WARNING: The Embarrassing Bodies website contains images of an explicit medical nature and nudity in a medical context.

NHS Choices Condition

Content supplied by NHS Choices

Urinary incontinence is the unintentional passing of urine. It is a very common problem that is thought to affect about three million people in the UK.

Anyone can experience urinary incontinence, although it is more common in older people. The condition affects far more women than men, and it is thought to occur in one in five women who are over 40 years of age.

How the bladder works

The bladder is a stretchy muscular bag that collects and stores urine. It is located in the pelvis at the lowest point in the abdomen, immediately behind the pubic bone.

The bladder is constantly receiving urine from the kidneys, which filter it down to the bladder through tubes called ureters. The urine is held in the bladder by the pelvic floor muscles, which keep the urinary opening (urethra) closed.

Once the bladder is full, a signal is sent to the brain that triggers the need to pass urine. At a suitable time, the brain tells the pelvic floor muscles to relax and the bladder contracts to push the urine out.

However, this process can be interrupted in several different ways, resulting in urinary incontinence. 

Types of urinary incontinence

There are various types of urinary incontinence, but the two main types are stress incontinence and urge incontinence.

  • Stress incontinence occurs when the pelvic floor muscles are too weak to prevent urination.
  • Urge incontinence is thought to occur as a result of incorrect signals being sent between the brain and the bladder.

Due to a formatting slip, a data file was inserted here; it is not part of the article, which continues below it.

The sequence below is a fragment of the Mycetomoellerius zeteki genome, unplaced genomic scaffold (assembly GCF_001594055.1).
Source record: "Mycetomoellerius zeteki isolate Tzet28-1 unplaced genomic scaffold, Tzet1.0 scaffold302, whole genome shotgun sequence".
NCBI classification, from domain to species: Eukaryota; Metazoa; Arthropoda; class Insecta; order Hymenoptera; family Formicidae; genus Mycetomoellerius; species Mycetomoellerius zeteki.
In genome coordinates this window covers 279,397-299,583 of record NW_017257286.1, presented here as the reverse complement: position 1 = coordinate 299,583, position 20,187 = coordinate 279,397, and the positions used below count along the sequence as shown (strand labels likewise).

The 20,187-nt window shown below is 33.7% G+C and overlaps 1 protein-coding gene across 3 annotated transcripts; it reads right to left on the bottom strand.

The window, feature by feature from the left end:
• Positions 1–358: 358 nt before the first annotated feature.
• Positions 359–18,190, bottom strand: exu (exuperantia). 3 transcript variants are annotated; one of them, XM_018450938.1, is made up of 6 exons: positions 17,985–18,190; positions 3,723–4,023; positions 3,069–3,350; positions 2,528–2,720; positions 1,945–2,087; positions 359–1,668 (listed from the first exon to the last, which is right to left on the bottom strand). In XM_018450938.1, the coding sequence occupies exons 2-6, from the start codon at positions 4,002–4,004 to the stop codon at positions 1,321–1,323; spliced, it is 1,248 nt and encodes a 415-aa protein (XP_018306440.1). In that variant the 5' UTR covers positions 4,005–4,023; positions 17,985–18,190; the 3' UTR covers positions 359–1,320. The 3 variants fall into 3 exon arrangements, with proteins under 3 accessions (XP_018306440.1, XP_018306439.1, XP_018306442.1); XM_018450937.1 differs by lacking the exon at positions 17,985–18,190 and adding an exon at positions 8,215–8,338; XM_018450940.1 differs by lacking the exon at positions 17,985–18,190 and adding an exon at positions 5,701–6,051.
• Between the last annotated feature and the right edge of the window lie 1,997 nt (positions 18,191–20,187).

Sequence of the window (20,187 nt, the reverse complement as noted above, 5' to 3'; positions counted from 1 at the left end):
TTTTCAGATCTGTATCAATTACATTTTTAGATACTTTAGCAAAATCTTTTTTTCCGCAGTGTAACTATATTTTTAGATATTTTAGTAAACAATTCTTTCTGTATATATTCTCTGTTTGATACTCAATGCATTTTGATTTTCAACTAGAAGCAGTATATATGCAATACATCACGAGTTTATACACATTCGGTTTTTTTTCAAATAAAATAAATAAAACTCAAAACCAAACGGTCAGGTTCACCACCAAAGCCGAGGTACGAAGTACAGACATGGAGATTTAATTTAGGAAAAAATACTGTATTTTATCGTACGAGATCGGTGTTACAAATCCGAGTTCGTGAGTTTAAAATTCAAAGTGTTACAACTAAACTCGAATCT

These two types of urinary incontinence are thought to be responsible for up to 90% of all cases of the condition. It is also possible to have a mixture of both stress and urge urinary incontinence. 

What can be done 

Urinary incontinence can be an uncomfortable and upsetting problem. Many people may think that it is an inevitable part of ageing, but there are several forms of treatment, including exercises, medicines and electrical therapy, that can help ease the symptoms.

view information about Incontinence urinary on www.nhs.co.uk »

Important Notice

The information provided on this website (including any NHS Choices medical information) is for use as information or for educational purposes only and is not a substitute for professional medical care by a qualified doctor or other qualified healthcare professional. We do not warrant that any information included within this site will meet your health or medical requirements. This Embarrassing Bodies site does not provide any medical or diagnostic services so you should always check with a health professional if you have any concerns about your health.


If you want to embed our videos in your site, read our embedding T&Cs here